Slain Melbourne woman Courtney (Konstandina) Herron, 25, would still be alive today if her killer had not won a legal appeal to walk free from jail weeks earlier, despite him being convicted of pulling a knife on his former girlfriend and trying to choke her.
This violent criminal past of Henry Hammond, the man responsible for the brutal bashing of Courtney at Royal Park in May last year, was revealed in an exclusive report on A Current Affair last night.
In what Courtney’s family have described as a double blow, Hammond won’t be jailed for killing the aspiring social worker but instead be sent to a psychiatric facility, following a decision by prosecutors to consent to a “not guilty” plea on the basis of mental impairment.
“My daughter would be alive now if he (Hammond) wasn’t released. It’s had a devastating impact on her family, particularly her siblings who are struggling to get through this,” Courtney’s father, John Herron, said on the program last night, adding that the justice system had failed.
“We couldn’t have an open casket funeral. Her head had to be reconstructed, such was the brutal nature of the crime.”
Court records reveal Hammond was sentenced to 10 months’ jail in December 2018 for his sickening attack on a former partner, which happened while he was out on bail for resisting police.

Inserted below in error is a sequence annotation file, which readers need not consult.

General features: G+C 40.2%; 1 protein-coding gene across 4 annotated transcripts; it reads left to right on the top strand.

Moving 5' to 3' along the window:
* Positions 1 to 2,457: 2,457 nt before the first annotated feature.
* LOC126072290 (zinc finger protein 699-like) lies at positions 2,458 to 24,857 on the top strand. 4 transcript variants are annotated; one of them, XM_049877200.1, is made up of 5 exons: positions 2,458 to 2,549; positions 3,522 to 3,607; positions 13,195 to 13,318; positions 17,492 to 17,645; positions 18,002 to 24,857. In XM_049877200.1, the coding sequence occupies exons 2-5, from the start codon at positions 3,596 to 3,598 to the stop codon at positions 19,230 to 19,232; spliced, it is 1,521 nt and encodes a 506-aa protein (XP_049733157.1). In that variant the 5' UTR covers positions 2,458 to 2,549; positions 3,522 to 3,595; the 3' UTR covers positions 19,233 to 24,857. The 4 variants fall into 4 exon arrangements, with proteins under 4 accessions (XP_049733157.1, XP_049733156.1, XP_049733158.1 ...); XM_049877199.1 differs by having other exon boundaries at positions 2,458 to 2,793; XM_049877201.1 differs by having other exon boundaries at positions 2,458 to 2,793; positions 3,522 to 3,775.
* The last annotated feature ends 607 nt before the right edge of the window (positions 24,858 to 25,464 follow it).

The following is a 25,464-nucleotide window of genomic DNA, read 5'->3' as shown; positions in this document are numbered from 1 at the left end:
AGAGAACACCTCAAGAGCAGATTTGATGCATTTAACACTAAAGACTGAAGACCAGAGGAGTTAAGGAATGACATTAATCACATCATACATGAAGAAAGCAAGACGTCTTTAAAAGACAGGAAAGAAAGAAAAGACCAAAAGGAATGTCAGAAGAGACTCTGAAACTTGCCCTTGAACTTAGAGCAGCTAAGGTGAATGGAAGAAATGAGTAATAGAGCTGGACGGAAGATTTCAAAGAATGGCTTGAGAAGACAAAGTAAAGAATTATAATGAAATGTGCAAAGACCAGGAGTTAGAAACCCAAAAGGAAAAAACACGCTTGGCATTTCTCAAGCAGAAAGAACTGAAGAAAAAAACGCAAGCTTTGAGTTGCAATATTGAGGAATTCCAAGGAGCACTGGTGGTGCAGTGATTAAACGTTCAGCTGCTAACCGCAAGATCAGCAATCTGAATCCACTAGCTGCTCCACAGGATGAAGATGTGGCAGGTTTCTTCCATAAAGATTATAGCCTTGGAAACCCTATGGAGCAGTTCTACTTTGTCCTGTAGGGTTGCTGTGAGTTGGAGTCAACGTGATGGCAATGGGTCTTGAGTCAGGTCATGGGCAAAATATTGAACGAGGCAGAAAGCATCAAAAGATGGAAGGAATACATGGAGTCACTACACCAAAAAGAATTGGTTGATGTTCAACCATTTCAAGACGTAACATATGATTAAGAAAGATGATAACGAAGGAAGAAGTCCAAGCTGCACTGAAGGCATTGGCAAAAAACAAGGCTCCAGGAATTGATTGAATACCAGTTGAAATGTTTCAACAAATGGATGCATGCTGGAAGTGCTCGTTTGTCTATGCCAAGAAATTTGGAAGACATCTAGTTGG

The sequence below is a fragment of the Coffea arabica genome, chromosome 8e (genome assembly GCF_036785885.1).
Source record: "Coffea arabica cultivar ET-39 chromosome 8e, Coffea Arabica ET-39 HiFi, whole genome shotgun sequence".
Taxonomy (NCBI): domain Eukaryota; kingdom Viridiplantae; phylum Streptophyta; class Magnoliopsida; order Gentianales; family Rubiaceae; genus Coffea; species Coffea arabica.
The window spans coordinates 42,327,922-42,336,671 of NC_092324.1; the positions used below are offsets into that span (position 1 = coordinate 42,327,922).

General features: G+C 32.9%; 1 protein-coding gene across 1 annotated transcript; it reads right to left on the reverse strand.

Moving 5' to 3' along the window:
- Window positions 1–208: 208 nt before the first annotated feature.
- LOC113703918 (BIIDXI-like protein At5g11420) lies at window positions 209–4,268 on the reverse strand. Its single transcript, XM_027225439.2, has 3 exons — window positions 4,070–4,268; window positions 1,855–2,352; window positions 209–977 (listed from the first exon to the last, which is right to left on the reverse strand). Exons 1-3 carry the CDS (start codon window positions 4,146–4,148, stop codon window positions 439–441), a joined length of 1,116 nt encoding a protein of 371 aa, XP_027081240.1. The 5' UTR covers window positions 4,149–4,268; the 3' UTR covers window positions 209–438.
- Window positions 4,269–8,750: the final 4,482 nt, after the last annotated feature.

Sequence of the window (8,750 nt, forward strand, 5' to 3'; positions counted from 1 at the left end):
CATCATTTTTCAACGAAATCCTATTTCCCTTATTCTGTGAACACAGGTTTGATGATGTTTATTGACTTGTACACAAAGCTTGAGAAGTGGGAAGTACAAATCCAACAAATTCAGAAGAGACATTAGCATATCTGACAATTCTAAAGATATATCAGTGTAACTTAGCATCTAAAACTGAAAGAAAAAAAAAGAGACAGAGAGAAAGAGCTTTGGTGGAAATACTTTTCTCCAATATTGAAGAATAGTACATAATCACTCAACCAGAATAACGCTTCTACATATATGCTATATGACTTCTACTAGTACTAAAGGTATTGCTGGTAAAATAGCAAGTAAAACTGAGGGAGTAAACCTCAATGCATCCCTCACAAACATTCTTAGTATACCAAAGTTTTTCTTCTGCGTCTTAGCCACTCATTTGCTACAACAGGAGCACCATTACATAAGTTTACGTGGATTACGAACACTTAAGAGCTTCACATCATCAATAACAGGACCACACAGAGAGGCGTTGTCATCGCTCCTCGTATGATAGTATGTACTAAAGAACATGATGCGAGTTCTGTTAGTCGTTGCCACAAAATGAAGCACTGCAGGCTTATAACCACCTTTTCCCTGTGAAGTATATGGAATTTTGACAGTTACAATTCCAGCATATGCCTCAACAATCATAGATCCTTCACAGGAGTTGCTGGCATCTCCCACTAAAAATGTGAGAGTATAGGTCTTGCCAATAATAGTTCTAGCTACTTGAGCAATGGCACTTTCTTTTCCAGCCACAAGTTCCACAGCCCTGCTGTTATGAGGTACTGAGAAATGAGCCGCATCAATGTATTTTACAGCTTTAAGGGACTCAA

Just over three months later he was jailed by a magistrate, who said Hammond posed a danger to the public. The now-killer appealed to a higher court, arguing the sentence was “manifestly excessive.”
A county court judge agreed, shaving months off the now-27-year-old’s sentence and placing him on a 12-month Community Corrections Order instead.
Three weeks later, Courtney was dead. That’s despite a judge admitting the community corrections program was at odds with the killer’s free-spirited “nomadic” lifestyle, where he did not have a home base. He agreed Hammond had an “inability to control his impulse.”
Mr Herron, who is a lawyer, said he was “astounded” by the circumstances of Hammond’s early release on appeal.
“The fact he was released from prison, early, on appeal (and) went straight onto the street, consumed ice and killed my daughter, there seemed to be some deliberate intent,” he said.
“Police said he was lucid in his interview, knew what he was doing, but no psychiatric assessments say he didn’t know what he was doing.”
Mr Herron also took aim at today’s decision by the Office of Public Prosecutions to consent to Hammond’s claim of mental impairment, meaning he can’t be found guilty and will never be convicted. Instead Hammond will be sent to a psychiatric facility, where he could be released after several years.
“He could have days trips. Be out in 10 years (on) unsupervised day trips,” Mr Herron said.
“Courtney was a really intelligent, vibrant girl. She could have put her mind to anything. She doesn’t have a voice anymore and to really have this conclude in this way, where it’s a not guilty outcome for a killer who’s provided a confession, it’s very devastating to us.”
Hammond will return to the Supreme Court for a Consent Mental Impairment Hearing on August 17.